“BEIS is developing the business models that will help to deploy not just the carbon capture at industrial plants but also the CO2 transportation infrastructure, the storage sites and the regulatory models around that,” said Leese.
“The UK has got an abundance of potential CO2 storage sites,” he added. “We’re talking hundreds of millions of tonnes of CO2.”
The initiative is similar to Project Longship, Norway’s €1.7 billion scheme to bury up to 1.25 billion tonnes of captured CO2 in depleted North Sea fossil reserves.
“I guess they’re a bit ahead of us in the deployment of carbon capture but all that knowledge is getting transferred to the UK so we can use it,” Leese said.
The sixth decarbonising lever is carbonation, which is the process by which cement and concrete structures absorb atmospheric carbon through their surfaces.
This is something that already happens naturally but its impact has been overlooked, the MPA believes. If this was taken into account, it could knock 12 per cent off UK cement emissions.
“The uptake of CO2 in cement infrastructure (carbonation) offsets about one-half of the carbonate emissions from current cement production,” according to the recent IPCC climate report.
“The key chapter in [the IPCC report] recognised concrete carbonation for the first time,” Leese told Dezeen. “Now the international accounting needs to be updated to take account of the carbonation of concrete just so they can get the math right.”
Concrete could become a carbon sink
The MPA is researching how much carbon is absorbed by different types of concrete and cement and exploring how to develop formulas that could help turn the material into a carbon sink rather than a carbon emitter.
“Concrete absorbs CO2,” said Burridge. “We haven’t been talking about it very much. But actually, that’s one of the things that we’re looking at at the moment.”
Different types of concrete carbonate at different rates. Reinforced concrete needs to avoid absorbing carbon since carbonation corrodes the steel reinforcements, but products such as non-structural blockwork could be used to store carbon. “Blocks actually carbonate quite quickly,” Burridge said.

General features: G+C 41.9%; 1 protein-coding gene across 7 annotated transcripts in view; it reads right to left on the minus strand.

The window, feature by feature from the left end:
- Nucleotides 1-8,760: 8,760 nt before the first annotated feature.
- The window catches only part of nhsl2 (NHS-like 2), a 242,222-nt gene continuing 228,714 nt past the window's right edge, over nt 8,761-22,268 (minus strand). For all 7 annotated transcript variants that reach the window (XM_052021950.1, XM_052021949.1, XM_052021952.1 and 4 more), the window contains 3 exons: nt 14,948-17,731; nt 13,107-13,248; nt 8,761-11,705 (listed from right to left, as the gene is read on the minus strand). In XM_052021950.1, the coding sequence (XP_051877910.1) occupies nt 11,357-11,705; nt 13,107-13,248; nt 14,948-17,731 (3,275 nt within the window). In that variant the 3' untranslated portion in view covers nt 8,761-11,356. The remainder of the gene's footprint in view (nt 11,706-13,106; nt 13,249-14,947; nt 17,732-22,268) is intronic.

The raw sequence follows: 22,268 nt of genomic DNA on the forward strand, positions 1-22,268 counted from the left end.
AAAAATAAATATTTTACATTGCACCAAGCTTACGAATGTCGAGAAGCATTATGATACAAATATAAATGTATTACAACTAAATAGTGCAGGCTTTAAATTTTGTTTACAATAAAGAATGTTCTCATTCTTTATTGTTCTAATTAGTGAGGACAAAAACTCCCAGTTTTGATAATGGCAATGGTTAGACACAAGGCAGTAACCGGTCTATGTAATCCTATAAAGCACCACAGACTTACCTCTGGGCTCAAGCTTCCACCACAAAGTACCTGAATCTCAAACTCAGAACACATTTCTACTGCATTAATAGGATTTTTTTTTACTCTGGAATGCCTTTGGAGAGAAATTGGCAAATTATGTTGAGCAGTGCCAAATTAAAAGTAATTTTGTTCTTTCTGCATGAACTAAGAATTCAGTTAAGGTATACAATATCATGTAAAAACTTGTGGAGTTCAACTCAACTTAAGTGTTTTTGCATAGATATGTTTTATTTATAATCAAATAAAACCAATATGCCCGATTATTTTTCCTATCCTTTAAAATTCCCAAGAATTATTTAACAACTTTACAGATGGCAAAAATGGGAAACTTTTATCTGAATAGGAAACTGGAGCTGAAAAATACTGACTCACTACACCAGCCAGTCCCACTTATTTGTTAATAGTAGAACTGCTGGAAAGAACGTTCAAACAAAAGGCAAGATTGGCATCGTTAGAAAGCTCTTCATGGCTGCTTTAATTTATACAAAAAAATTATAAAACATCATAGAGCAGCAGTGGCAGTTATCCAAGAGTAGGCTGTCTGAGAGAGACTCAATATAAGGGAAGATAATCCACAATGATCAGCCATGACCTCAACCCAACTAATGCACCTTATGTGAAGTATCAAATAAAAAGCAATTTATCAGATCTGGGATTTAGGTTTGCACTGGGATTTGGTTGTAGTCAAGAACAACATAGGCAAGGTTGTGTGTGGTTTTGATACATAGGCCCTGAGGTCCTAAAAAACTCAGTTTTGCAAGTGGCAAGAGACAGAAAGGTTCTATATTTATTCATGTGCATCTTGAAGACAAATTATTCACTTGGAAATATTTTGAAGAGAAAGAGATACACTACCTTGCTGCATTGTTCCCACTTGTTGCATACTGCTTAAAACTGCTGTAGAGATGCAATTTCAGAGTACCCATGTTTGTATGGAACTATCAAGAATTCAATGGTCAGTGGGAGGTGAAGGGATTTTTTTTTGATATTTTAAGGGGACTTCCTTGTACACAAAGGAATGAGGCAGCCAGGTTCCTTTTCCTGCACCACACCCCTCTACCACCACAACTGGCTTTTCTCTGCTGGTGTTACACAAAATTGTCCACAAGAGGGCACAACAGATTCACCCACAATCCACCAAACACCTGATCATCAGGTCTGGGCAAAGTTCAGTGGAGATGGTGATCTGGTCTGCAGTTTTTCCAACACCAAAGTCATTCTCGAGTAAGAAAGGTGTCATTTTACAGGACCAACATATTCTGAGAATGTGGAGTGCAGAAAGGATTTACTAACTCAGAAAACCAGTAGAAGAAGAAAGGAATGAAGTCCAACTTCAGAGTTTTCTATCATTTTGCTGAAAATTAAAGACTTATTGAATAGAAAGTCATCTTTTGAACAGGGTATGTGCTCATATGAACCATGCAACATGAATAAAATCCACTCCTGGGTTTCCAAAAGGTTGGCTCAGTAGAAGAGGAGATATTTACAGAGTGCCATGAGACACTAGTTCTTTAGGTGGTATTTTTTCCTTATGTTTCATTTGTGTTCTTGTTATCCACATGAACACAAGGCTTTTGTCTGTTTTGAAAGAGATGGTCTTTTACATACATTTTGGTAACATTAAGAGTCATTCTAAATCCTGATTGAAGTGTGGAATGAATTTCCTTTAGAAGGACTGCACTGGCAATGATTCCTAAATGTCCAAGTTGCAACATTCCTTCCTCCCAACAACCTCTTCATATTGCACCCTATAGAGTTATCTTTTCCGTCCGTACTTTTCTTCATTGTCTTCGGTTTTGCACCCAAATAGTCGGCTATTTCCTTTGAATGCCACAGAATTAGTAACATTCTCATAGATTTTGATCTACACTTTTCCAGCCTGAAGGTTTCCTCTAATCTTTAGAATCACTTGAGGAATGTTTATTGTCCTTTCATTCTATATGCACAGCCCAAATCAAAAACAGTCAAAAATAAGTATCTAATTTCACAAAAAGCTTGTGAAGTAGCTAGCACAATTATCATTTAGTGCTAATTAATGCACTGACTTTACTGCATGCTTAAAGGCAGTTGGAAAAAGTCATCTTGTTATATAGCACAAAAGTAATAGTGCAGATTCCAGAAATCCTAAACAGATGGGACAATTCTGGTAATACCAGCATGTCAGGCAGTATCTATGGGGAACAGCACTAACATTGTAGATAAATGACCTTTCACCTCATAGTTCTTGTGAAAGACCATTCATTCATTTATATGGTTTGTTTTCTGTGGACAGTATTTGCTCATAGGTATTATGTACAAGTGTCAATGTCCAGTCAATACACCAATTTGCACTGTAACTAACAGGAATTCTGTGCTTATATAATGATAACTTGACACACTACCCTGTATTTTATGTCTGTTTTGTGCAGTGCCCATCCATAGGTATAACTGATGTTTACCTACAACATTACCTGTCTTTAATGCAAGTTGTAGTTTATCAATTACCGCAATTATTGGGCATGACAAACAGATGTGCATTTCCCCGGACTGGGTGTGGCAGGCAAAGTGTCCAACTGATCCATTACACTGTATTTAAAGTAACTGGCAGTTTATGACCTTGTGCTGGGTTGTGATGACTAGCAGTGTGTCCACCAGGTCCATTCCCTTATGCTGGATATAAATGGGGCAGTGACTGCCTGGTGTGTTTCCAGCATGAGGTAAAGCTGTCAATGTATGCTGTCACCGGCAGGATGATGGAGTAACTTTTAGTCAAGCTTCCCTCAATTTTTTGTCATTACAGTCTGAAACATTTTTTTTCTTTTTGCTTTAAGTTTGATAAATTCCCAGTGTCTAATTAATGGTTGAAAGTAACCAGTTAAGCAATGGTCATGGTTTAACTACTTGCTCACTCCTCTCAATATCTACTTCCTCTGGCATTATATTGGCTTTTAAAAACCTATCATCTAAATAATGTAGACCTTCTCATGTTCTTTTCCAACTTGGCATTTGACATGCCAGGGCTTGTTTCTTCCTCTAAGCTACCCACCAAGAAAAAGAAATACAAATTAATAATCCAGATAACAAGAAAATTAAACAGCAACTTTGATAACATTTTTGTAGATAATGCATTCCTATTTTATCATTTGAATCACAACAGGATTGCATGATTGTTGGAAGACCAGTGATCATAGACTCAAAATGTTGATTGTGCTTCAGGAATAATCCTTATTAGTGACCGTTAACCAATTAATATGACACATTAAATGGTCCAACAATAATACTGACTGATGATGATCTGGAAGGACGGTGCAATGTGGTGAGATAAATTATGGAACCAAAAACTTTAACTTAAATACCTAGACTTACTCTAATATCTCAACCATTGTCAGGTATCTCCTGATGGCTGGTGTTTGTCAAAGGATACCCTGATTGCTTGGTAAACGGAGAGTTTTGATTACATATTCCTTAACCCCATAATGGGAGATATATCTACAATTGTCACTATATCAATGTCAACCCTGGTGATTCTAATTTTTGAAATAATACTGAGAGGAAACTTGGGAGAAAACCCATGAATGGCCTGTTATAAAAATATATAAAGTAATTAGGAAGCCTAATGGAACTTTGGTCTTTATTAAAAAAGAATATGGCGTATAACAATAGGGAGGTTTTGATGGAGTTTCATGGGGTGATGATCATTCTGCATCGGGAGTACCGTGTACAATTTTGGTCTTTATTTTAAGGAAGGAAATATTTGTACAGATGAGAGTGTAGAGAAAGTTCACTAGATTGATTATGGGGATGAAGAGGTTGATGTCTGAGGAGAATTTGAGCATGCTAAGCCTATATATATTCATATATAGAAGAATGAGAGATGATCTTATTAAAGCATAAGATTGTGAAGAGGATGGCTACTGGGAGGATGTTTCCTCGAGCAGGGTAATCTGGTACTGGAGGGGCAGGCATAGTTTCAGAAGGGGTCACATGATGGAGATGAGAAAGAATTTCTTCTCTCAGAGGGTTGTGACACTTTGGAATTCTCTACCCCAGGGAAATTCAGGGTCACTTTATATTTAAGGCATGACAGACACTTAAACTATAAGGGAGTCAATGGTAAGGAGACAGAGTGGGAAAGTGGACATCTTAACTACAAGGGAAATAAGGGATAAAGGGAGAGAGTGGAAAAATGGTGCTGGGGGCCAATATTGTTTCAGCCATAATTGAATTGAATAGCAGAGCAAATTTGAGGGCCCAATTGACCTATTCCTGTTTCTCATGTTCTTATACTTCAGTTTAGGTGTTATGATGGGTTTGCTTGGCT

Crushed concrete has even greater potential since it has a greater surface area that can absorb more CO2, Burridge said.
“There are huge arguments for not knocking a building down,” she said. “But if you do knock it down, you should make sure that you crush the concrete up because then the carbonation happens quite quickly.”
The crushed concrete can be recycled and used as aggregate, she added.
Cement is traditionally cured by adding water but alternatives are being developed that suck carbon from the atmosphere as part of the curing process.
“There are some types of cement that actually cure by absorbing CO2,” Burridge said. “They’re not in the mainstream yet but there are people doing work on cements that cure by carbonation.”
The final lever in the MPA roadmap is thermal mass, which it claims could lead to an additional 44 per cent reduction in emissions and help make the UK cement sector a net absorber of atmospheric carbon.
The MPA’s argument is that concrete’s high thermal mass means the material can help regulate interior temperatures, thereby lowering energy use, which means fewer emissions from the energy grid.
UK to decarbonise power grid by 2035
However, the UK’s carbon budget commits the nation to decarbonising its power grid by 2035, by which point it must rely on renewable sources and nuclear.
The MPA counters by arguing that reducing the energy needs of buildings will play a vital role in minimising the cost of the energy transition.
“The Committee on Climate Change told the government that the electricity grid needs to be at least twice, if not three times the size of the current electricity grid by 2050,” Leese said, referring to the CCC’s Sixth Carbon Budget, which was published last year and became legally binding in June.
“So the cost of that infrastructure and the cost of managing the intermittency [balancing fluctuations in power generation with fluctuations in demand] of renewables is huge. And that will no doubt be the biggest cost for society moving towards net-zero.”
Net-zero means that a project or organisation makes zero contribution to atmospheric CO2 across its entire value chain. Any emissions that cannot be eliminated must be offset using credible schemes that remove carbon from the atmosphere.
Companies in the architecture and design sector that have committed to becoming net-zero include Danish furniture brand Takt, Swedish cosmetics brand Forgo plus a handful of UK architects that have joined RIBA’s climate challenge.
Dezeen has also pledged to become net-zero by 2025.
Main image: Peter Zumthor’s Secular Retreat in Devon, England is constructed from concrete rammed by hand.